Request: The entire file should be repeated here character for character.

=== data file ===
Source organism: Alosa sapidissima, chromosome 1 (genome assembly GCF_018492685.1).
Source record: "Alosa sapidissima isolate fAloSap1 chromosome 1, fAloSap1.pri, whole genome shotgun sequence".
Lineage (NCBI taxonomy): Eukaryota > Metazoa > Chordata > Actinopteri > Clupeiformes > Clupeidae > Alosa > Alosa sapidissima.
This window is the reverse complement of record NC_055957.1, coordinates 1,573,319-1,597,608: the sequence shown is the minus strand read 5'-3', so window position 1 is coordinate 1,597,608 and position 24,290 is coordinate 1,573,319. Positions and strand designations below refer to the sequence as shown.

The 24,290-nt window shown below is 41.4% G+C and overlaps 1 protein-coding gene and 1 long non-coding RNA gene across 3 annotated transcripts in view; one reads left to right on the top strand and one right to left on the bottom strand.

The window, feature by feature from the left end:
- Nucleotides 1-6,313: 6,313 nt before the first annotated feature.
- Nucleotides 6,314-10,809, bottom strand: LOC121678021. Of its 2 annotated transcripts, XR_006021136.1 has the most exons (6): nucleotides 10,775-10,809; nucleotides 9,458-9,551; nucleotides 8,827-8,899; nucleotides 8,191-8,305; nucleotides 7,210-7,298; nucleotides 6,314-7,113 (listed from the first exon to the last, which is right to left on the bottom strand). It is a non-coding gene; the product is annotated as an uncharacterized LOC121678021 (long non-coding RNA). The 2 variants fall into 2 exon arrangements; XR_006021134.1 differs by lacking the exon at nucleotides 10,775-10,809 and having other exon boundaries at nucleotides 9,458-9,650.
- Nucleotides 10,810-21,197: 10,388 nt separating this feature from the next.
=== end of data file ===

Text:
Source organism: Alosa sapidissima, chromosome 1 (genome assembly GCF_018492685.1).
Source record: "Alosa sapidissima isolate fAloSap1 chromosome 1, fAloSap1.pri, whole genome shotgun sequence".
Lineage (NCBI taxonomy): Eukaryota > Metazoa > Chordata > Actinopteri > Clupeiformes > Clupeidae > Alosa > Alosa sapidissima.
This window is the reverse complement of record NC_055957.1, coordinates 1,573,319-1,597,608: the sequence shown is the minus strand read 5'-3', so window position 1 is coordinate 1,597,608 and position 24,290 is coordinate 1,573,319. Positions and strand designations below refer to the sequence as shown.

The 24,290-nt window shown below is 41.4% G+C and overlaps 1 protein-coding gene and 1 long non-coding RNA gene across 3 annotated transcripts in view; one reads left to right on the top strand and one right to left on the bottom strand.

The window, feature by feature from the left end:
- Nucleotides 1-6,313: 6,313 nt before the first annotated feature.
- Nucleotides 6,314-10,809, bottom strand: LOC121678021. Of its 2 annotated transcripts, XR_006021136.1 has the most exons (6): nucleotides 10,775-10,809; nucleotides 9,458-9,551; nucleotides 8,827-8,899; nucleotides 8,191-8,305; nucleotides 7,210-7,298; nucleotides 6,314-7,113 (listed from the first exon to the last, which is right to left on the bottom strand). It is a non-coding gene; the product is annotated as an uncharacterized LOC121678021 (long non-coding RNA). The 2 variants fall into 2 exon arrangements; XR_006021134.1 differs by lacking the exon at nucleotides 10,775-10,809 and having other exon boundaries at nucleotides 9,458-9,650.
- Nucleotides 10,810-21,197: 10,388 nt separating this feature from the next.